Pierre agreed.

When you score runs, you just want to keep em coming, he said. We did a good job of that, Beckham getting that good knock, adding on, Q getting a big knock late, adding on.
A.J. Pierzynski visits the mound to talk with Edwin Jackson with the hurler in a jam during the second inning. Jackson struck out Shin-Soo Choo to get out of the frame and had seven strikeouts over his six innings of work. (AP)
Guillen knows the secret of why the White Sox have started out incendiary at the plate.

Nobodys trying to pull the balleverybodys staying the middle of the field and not trying to do too much, he said. This team is going to strike out a lot, but right now theyre not helping the pitchers by swinging at bad pitches. Theyre making them throw the ball over the plate.

Jax and SABR

The righty had no explanation for his mastery of the Indians at Progressive Field, where he improved to 4-0 with a 1.74 ERA in seven career starts.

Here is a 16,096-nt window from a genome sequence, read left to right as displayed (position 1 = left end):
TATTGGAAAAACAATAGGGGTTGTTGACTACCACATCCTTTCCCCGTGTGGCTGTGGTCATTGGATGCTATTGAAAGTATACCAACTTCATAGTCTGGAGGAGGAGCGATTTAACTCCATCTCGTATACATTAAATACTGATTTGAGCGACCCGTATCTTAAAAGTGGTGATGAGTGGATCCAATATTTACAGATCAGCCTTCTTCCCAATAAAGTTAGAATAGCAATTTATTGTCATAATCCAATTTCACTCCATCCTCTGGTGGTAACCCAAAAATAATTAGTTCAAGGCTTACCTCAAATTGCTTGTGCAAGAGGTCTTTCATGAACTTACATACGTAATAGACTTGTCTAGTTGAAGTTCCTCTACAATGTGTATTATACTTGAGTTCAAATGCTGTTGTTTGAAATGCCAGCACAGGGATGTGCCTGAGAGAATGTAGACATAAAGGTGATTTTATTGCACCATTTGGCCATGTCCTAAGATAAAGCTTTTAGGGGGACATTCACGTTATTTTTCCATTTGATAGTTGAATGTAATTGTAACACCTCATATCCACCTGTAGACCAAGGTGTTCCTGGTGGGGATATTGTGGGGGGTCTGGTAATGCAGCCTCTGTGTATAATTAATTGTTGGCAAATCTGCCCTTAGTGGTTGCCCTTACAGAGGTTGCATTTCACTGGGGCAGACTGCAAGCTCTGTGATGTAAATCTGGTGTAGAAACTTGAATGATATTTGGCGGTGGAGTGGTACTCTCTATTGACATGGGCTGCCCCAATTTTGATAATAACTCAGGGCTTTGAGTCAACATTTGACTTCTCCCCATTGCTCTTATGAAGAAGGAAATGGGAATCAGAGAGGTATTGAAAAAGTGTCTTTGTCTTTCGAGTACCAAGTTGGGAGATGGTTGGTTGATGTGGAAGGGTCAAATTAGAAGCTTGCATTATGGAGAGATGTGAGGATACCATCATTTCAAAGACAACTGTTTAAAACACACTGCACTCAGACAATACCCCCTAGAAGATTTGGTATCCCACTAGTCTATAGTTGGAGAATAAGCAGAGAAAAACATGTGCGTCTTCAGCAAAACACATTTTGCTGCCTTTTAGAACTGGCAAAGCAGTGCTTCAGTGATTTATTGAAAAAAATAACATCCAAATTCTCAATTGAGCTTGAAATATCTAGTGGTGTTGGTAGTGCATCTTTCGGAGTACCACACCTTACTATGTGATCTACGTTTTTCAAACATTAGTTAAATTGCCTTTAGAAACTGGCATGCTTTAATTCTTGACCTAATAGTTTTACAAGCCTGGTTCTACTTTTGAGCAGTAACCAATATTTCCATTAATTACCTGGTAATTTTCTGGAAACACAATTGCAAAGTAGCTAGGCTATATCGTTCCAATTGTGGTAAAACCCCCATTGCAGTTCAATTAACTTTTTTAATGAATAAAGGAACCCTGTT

I have no clue, he said. I never really keep up with stats.

Jackson is 8-1 lifetime vs. Cleveland, with a 2.70 ERA.

Tooth troubles

John Danks gets the start in the series finale on Sunday, but he wasnt at the ballpark for long on Saturday. After the national anthem, the lefty had to spend an hour in the dentists chair to have an old root canal reworked.

He went in there, cleaned it up a little, said Danks, typically upbeat and chill in spite of his tooth woes.

The oral emergency wont knock Danks out of his start tomorrow.

Brett Ballantini is CSNChicago.com's White Sox Insider. Follow him @CSNChi_Beatnik on Twitter for up-to-the-minute Sox information.

Renteria believes Kopech is 'looking far more advanced than people might think'

Renteria believes Kopech is 'looking far more advanced than people might think'